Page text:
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Friday, February 19, 2010

Clark Dark's Black History Month Entertainment Spotlight: Nina Simone America's Classical Music Princess Noire Diva Extraordinaire-Part 2

Nina Simone (1933-2003) had valiantly survived a breast cancer diagnosis until April 2003 when she died quietly at her home in France. Before her death there were many shows, recordings, awards, commendations and expressions of her love of humanity.
"For me the music never stops"~ Dr. Nina Simone
1957 the beginning of her career in entertainment was accompanied by the usual "overnight sensation" lights, camera action whirlwind scene. Simone played the better venues as her recordings and live performances made her more popular.

Nina Simone's vocal stylings are characterized by much passion; some call it an androgynous timbre. Her vocal range is very low alto to even baritone lows.

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She married briefly to Don Ross; she met and married another man for whom she had a child. Nina Simone gave birth to a daughter during her marriage to former police detective Andy Stroud who became her recording agent. Their marriage ended in divorce in 1970. Her daughter is a singer performer who goes by the mononym Simone.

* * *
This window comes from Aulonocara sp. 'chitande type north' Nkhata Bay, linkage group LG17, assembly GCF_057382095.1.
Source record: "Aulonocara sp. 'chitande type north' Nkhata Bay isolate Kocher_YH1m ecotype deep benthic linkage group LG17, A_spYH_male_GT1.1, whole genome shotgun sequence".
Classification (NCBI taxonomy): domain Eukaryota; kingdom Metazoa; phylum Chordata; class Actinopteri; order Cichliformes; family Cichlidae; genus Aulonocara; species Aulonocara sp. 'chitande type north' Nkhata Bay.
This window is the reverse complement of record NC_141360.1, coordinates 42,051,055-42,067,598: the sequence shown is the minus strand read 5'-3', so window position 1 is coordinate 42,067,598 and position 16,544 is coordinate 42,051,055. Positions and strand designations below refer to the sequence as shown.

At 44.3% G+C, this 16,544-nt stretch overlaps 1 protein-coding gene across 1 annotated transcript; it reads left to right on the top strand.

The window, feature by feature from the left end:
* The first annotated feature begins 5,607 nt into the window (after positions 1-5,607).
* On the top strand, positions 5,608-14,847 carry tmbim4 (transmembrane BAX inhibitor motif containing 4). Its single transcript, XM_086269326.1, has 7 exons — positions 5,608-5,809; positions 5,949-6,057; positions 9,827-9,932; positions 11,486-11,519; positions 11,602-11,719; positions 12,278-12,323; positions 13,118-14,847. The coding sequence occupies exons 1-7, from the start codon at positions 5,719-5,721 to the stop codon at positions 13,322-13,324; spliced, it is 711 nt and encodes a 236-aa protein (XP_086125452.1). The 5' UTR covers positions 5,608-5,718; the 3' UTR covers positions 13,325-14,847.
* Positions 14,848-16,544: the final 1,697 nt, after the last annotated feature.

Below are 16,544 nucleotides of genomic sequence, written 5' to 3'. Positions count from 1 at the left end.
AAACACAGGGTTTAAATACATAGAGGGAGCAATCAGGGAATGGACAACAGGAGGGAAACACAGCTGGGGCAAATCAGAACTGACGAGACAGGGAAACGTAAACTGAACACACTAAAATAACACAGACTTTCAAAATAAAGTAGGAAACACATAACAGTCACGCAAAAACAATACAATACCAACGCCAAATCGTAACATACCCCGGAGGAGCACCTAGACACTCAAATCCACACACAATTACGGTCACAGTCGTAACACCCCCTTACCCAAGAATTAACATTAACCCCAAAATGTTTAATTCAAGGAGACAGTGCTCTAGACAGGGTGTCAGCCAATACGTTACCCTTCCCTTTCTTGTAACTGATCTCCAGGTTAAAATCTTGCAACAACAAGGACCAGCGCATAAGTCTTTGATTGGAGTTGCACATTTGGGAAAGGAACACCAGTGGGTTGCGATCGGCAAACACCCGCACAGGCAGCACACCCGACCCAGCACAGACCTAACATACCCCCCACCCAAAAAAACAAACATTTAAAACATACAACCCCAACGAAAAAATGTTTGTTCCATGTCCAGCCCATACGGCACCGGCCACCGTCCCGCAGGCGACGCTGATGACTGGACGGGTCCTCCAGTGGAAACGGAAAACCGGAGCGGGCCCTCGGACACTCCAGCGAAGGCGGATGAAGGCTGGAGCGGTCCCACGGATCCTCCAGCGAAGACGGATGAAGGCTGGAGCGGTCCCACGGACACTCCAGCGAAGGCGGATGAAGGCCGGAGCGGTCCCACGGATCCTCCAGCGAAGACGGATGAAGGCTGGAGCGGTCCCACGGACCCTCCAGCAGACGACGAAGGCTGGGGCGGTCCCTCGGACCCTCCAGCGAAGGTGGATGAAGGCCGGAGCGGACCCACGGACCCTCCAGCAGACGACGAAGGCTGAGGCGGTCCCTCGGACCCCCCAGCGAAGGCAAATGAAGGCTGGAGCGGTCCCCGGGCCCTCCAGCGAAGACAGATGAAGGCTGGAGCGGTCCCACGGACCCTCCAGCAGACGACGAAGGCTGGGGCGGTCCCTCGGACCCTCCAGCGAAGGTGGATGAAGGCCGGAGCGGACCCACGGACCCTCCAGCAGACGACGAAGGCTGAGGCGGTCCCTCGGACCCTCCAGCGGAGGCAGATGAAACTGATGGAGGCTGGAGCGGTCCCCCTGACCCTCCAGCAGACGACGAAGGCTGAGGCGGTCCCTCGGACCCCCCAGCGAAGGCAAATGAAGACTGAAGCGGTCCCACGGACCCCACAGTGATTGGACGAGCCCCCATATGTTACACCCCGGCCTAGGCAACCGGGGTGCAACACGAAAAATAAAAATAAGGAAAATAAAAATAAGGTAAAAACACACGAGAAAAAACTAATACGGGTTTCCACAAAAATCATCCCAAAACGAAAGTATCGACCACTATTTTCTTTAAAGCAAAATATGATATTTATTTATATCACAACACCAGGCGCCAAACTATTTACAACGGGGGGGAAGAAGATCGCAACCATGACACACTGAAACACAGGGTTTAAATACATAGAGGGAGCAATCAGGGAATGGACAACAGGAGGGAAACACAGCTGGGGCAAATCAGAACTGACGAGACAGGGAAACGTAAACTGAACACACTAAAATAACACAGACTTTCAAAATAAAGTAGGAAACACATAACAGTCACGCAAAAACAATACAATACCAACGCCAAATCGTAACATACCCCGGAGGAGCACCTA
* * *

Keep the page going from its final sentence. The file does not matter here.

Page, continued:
Many times her music has been classified as jazz. Nina Simone's thoughts on what she considers an erroneous classification:
"To most white people, jazz means black and jazz means dirt and that's not what I play. I play black classical music. That's why I don't like the term "jazz," and Duke Ellington didn't like it either -- it's a term that's simply used to identify black people." Nina Simone in an interview with Brantley Bardin 1997
Simone live or recorded was eccentric, beautiful, sensual, exotic, fiery, energetic, clever with musical renditions as varied as her first recording of a Gershwin tune "I Loves You Porgy" from the musical Porgy and Bess; to her own original composition "Mississippi Goddamn!" Her most prolific period being 1958 through 1974. Her last album was recorded in 1993 "A Single Woman"

Disillusioned by the never ending American racism, personal as well as business challenges involving the record companies, the IRS and failed marriages, Nina Simone left the U.S.. First living in Barbados, then with encouragement from fellow musician and friend the late Miriam Makeeba and others she moved to Liberia.

For the sake of her daughter Lisa Celeste's education Simone moved to Switzerland and later France where she died in 2003.

In 1995 she was awarded by a San Francisco court ownership of 52 of her master recordings.

This composer of more than 500 songs has been called "not a pop singer", "a hopeless eccentric"; she was described in 1993 by Don Shewey in a piece he wrote for the Village Voice, as an artist who has "turned herself into a force of nature, an exotic creature spied so infrequently that every appearance is legendary."

She wrote music that became the narrative for a movement that resounded around the world. She has been called the "High Priestess Of Soul"

Nina Simone's art can be heard on more than 40 recordings both live events and studio sessions. Her music can be heard on film soundtracks, television ads like the Chanel No. 5 ad and television series around the world.


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